There are those who say that heroes are not born, they are made. This phenomenon mostly occurs accidentally and more often than not, the least heroic are the ones acting the part. The story of The Fists of a Nation explores this instance in the figure of the famous and charismatic Panamanian boxer, Roberto, Hands of Stone, Duran.
During the sixties, seventies and eighties, Panama as well as the rest of Latin America, was looking to position itself before the U.S. presence in the area. In Panama, this presence was even more evident because the United States controlled the Panama Canal. Americans had resided in this country and hoisted their flag on Panamanian soil since the beginning of the 20th Century.
In the1950s, a man was born in El Chorrillo, one of the poorest barrios of the city of Panama. His name was Roberto Duran and later on in his life he would be known as Hands of Stone. This street kid, who had to fight his way through and out of situations to survive, got into boxing because he liked the gear. When he decided to give boxing a go, he vowed that one day, he would be the greatest boxer in the world. So Duran begins to win, battle after battle.
While this is happening, Panama is in a desperate search for its identity and in a race to manage the signature of a treaty that would hand over the Panama Canal and all the occupied areas to the Panamanians. To do this, the political leader of the country at the time, Omar Torrijos, needed to awaken a rather weakened sense of national pride within the population. Thus Torrijos sees in Duran a perfect icon to make Panamanians feel proud and joyous of themselves.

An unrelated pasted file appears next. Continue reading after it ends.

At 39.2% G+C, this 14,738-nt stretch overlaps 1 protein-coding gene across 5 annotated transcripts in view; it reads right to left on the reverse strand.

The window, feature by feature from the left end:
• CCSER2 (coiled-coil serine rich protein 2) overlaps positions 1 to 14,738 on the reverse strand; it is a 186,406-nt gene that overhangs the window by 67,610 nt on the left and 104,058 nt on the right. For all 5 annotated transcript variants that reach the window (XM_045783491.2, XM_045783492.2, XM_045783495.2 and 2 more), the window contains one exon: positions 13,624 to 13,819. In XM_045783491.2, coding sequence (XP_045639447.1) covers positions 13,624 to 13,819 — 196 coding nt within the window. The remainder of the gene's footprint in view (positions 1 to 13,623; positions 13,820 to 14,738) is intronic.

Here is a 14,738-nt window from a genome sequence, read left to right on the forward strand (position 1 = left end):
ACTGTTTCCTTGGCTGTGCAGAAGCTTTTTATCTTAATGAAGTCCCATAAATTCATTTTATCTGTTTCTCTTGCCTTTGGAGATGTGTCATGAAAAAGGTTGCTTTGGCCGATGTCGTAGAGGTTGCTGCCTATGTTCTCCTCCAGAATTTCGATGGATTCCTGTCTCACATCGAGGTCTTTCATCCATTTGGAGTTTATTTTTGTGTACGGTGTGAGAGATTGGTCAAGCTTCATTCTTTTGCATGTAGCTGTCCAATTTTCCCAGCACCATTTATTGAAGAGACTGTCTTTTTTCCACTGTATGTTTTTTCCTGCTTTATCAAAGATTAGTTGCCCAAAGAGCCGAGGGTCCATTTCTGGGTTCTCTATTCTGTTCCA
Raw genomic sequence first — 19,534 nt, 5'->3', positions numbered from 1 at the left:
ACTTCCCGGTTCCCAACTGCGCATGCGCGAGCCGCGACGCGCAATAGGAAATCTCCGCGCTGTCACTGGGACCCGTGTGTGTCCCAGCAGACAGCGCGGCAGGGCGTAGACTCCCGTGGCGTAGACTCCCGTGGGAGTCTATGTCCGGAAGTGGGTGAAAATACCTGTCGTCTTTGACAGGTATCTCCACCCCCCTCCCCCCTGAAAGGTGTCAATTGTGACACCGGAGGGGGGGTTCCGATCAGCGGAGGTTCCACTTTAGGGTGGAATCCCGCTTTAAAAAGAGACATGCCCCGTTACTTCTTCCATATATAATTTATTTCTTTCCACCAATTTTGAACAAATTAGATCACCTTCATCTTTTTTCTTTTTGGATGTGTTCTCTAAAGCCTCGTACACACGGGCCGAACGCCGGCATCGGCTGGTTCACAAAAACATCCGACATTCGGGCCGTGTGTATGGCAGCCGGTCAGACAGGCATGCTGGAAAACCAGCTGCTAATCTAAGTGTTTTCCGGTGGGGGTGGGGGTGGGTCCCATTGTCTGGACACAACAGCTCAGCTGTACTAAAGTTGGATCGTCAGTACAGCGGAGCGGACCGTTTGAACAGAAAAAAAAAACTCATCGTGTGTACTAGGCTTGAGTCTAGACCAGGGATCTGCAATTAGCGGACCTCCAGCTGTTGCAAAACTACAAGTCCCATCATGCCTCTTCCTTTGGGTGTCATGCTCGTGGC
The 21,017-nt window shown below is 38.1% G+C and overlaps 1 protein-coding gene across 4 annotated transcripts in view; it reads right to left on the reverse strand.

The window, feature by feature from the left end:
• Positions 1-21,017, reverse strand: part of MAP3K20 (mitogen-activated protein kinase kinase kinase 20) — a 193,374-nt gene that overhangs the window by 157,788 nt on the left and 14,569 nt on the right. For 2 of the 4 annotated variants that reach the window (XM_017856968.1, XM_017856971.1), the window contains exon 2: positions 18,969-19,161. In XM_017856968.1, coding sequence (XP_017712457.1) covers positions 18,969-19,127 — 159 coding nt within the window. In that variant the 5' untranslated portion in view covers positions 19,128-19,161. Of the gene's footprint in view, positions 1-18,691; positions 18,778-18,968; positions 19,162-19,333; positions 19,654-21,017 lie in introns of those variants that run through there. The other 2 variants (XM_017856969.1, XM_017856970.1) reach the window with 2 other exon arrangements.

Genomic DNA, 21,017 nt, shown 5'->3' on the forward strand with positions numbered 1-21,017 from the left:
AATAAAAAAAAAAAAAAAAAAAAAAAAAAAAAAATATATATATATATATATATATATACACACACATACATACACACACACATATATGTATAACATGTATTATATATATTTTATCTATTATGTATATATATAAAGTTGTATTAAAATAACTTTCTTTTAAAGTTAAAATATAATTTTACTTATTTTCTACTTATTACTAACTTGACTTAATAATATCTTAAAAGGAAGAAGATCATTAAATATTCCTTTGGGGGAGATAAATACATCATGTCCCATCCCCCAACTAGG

The intertwining story of Panama-Duran, reaches epic proportions when in 1980 Duran challenges the golden boy of the United States, Sugar Ray Leonard for the Welterweight Title of the world. At this time, Central America was going was feeling the heavy handed presence of the Reagan. Thus challenging and perhaps beating a contender like Leonard had huge political and ideological symbolism. Duran's popularity transcends frontiers and he becomes a Latin American heroe.
Yet the glory and pride to his countrymen and his fans lasts but an instant and Duran as well as well as Panama embark on an erratic journey of ups and downs that takes us to our heroe's last "world title", a pathetic bout that packs a full house in June of 2000.
Through archival footage and interesting interviews, The Fists of a Nation shows how nations like ours, that suffer from the dreadful disease of low self esteem, hang on to heroes no matter how unpredictable, unreliable and erratic they may be because they have the courage to make their dreams come true, something that as nations we have to accomplish.